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Dementia is a progressive and chronic syndrome that describes a group of symptoms affecting thinking, social and mental abilities of a patient. These symptoms affect so severely, that there is a disturbance in the patient’s daily activities, personal and social life.


Dementia is caused mainly due to the damage of the neurons in the brain. Many factors may cause dementia, and include:

  • Protein abnormalities
  • Brain stroke
  • Protein deposits in the brain
  • Shrinking of the brain
  • Low dopamine levels in the brain
  • Genetic mutation disease
  • Thiamine (vitamin B12) deficiency
  • Fluid buildup in the brain
  • Infections
  • Alcoholism
  • Thyroid hormone deficiency
  • Brain tumors


The brain functions that are impacted include memory, visual perception, reasoning, concentration, language, and communication.

The symptoms of dementia may include:

  • Memory loss
  • Difficulty in communication, thinking, planning, and organizing
  • Difficulty in handling complex tasks
  • Confusion
  • Disorientation
  • Depression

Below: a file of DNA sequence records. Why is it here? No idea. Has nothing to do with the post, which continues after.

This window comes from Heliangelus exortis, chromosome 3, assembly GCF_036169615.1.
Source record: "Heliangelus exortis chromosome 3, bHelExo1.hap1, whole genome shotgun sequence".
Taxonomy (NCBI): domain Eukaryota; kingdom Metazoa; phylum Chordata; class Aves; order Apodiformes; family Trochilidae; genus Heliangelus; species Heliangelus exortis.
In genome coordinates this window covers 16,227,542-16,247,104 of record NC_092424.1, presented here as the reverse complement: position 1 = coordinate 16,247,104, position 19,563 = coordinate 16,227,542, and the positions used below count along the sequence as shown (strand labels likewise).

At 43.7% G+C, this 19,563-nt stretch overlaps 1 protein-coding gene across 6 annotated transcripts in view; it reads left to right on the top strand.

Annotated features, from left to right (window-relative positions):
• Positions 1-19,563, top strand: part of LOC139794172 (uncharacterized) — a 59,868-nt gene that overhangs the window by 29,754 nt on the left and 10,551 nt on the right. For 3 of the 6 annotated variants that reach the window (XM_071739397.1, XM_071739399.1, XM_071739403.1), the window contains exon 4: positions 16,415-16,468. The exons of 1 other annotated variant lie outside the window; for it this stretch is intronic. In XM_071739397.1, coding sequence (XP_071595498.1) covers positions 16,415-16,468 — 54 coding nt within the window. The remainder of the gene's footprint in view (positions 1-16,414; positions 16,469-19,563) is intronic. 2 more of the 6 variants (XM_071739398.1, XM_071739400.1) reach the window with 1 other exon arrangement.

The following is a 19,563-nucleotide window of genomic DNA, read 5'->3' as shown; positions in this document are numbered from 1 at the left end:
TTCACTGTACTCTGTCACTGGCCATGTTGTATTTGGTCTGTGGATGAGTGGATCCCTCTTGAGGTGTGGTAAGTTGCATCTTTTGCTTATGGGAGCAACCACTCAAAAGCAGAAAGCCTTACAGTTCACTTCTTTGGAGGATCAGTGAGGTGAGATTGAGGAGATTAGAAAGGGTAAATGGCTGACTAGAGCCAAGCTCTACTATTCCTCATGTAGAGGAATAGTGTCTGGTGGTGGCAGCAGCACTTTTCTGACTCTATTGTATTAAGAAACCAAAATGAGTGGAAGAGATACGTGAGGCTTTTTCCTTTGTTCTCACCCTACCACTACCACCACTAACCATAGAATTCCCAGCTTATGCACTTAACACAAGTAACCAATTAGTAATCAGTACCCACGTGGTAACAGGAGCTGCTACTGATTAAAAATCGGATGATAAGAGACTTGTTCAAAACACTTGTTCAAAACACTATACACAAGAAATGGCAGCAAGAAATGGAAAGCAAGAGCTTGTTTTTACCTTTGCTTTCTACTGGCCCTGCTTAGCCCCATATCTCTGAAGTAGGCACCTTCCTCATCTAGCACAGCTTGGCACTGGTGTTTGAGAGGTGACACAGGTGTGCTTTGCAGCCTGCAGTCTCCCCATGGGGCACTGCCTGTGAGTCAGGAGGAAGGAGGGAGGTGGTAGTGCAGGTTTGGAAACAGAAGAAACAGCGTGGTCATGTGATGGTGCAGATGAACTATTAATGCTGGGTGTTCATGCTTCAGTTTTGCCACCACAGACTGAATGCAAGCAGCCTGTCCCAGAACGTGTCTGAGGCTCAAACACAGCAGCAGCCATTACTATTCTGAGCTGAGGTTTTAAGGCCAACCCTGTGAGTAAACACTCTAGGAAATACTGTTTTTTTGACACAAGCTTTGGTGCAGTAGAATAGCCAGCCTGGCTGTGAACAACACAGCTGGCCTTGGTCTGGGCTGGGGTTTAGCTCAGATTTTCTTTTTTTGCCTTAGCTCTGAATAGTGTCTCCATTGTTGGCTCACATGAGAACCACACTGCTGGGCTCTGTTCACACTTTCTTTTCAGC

• Anxiety
  • Hallucinations
  • Agitation
  • Paranoia
  • Personality changes
  • Inappropriate behavior


The non-modifiable factors of dementia include age, genetic aspects, and mild cognitive impairment.

The modifying risk factors for dementia include alcoholism, smoking, depression, sleep problems, and diabetes.


The diagnostic modalities may include:

  • Medical history of the patient to determine the progression of the disease
  • Mini-mental state examination (MMSE) to assess mental abilities Blood tests such as thyroid hormone test, vitamin B12 test etc
  • CT scan of the brain to check for signs of a brain tumor and brain stroke
  • MRI scan of the brain to check for blood vessel damage and brain shrinkage
  • Positron emission tomography (PET) and single photon emission tomography (SPET) scans to identify any abnormalities in the blood flow in the brain and how the brain functions
  • Electroencephalogram (EEG) test for recording brain electrical signals


The progression of dementia be delayed, if the disease is diagnosed at an early stage. Some of the medications that help to manage and control symptoms, and slow the progression of dementia are:

  • Cholinesterase inhibitors
  • Memantine
  • Small quantities of vitamin E
  • Omega 3 fatty acids


Occupational behavioral therapy is useful in minimizing the symptoms of dementia. Aromatherapy and massage therapy may help patients obtain relief from debilitating symptoms such as agitation.

Self-management and prevention

Dementia cannot be prevented, but the following measures may improve the quality of life. The modalities are:

  • Eating a healthy and balanced diet
  • Quitting smoking
  • Lowering the high blood pressure
  • Keeping the mind occupied
  • Establishing a night time ritual
  • Encouraging the use of calendar

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